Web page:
As the number of patients undergoing lap band procedures or gastric bypass procedures grows, so will the need for reconstructive surgery for massive weight loss.

Whereas the abdomen and breast tend to be the most common areas for weight-loss reconstruction, the extremities can also fall near the top of patients’ priority lists.

The optimal outcome of these procedures depends on the amount of skin laxity, the residual fatty tissue, and the surgical technique utilized.

Several procedures, combinations, and skin-resection patterns are described to manage the upper extremity—management differs depending on the amount of deflation in the arms. Of course, a better outcome can be expected with a deflated arm. If the arm continues to have significant fatty deposits, I prefer to stage the procedure by liposuction initially followed by a resection procedure several months later.

My preference is to address the arm, axilla, and possibly the upper chest wall at the same operation.

A plasty is incorporated in the axilla to prevent contracture. In addition, I prefer to use a pattern of resection that leaves the scar not along the bicipital groove but more postero medial.

Figure 1. The arm lift is designed to remove loose skin from the upper arms. Liposuction does not address skin laxity; lipoplasty is typically not an effective surgery option in this case.

Figure 2. The optimal outcome depends on the amount of skin laxity, the residual fatty tissue, and the surgical technique used.

This pattern of resection also allows for more tissue removal in the area that requires the greatest amount of contouring. I do not use fasial anchoring sutures for the closure.

Compression garments are worn for 3 to 4 weeks. The most common postoperative complaints are sensory nerve irritation, occasional lymphocele at the elbow, and hypertrophic scarring.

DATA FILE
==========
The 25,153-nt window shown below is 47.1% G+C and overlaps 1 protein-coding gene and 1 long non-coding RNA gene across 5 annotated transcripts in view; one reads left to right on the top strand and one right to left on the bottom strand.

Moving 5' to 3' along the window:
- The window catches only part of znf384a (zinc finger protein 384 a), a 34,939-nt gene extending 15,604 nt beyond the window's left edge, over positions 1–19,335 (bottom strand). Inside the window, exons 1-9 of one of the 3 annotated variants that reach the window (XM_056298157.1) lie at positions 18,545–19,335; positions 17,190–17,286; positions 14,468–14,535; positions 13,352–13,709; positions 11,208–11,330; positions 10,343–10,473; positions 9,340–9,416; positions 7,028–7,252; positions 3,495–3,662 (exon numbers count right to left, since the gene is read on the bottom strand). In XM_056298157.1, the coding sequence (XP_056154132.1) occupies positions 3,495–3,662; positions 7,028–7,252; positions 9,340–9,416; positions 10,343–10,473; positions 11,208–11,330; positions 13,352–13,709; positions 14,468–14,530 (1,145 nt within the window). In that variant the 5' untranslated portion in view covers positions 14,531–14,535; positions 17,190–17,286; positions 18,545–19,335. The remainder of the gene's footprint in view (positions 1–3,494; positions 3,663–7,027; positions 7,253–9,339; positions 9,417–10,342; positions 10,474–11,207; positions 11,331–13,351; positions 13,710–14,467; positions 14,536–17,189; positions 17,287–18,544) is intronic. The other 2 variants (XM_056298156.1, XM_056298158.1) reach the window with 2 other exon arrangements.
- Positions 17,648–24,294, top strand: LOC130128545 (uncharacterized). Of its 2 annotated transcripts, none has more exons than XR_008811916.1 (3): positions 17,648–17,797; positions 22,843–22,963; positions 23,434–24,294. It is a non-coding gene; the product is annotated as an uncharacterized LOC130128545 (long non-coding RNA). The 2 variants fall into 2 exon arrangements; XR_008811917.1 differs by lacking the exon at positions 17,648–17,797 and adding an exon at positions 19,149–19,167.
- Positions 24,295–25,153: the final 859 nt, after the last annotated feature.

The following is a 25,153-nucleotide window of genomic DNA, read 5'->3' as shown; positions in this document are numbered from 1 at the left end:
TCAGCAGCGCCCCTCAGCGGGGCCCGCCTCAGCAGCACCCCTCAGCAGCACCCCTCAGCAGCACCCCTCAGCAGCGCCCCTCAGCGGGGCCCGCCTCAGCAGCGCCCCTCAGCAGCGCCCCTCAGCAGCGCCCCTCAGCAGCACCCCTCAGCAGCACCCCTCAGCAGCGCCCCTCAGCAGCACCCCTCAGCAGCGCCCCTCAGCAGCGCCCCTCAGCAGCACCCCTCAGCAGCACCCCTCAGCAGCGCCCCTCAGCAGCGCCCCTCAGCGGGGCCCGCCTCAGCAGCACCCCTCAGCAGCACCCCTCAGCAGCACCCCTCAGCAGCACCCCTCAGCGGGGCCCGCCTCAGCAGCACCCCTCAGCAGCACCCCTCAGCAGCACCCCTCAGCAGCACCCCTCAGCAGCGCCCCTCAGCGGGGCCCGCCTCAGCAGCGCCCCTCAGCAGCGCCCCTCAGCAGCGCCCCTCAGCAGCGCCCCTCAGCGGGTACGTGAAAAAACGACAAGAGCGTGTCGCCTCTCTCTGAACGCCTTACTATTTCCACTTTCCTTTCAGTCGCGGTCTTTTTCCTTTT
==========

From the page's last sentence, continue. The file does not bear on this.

The lower extremities are even more challenging technically, as well as the postoperative management.

The patient is placed in a lithotomy position during surgery. I utilize a vertical resection pattern, which results in a scar shaped like a number seven.

Figure 3. Thigh lift with intraoperative positioning. Intraoperative positioning is the art of securing human anatomy into place to ensure the best surgical site exposure with minimal compromise of the patient’s physiologic functions.

Figure 4. An inner thigh lift may also be used to treat reduced skin elasticity caused by the aging process or extreme weight loss.

The resection in not taken down all the way to the fascia. In addition, the saphenous vein is protected.

The excisions may need to extend beyond the knee for optimal contouring. Blake drains are utilized for postoperative drainage and may remain in place for 2 weeks, during which time the patient is expected to wear compression garments.

See also “Special Surgery-Unique Patients,” by George John Bitar, MD, in the May 2006 issue of PSP.

Despite these measures, fluid occasionally collects at the knee. Other minor complications include wound separation at the groin crease due to postoperative moisture and inadvertent trauma.

Patients are marked in the office the day before surgery, and markings are sometimes slightly adjusted on the operating table.

During the preoperative consultation with the patient, I emphasize issues such as recurrent laxity and hypertrophic or pink scars, as well as touch-up procedures. Around 20% to 25% of patients will require some scar touch-up. This depends on the patient’s expectations as well as the surgeon’s desire to get an optimal outcome.

Munish K. Batra, MD, FACS, is double board certified by The American Board of Plastic Surgery and the American Board of Surgery. He has worked with national authorities in the field of aesthetic breast surgery and body contouring. He has written articles and chapters in numerous publications.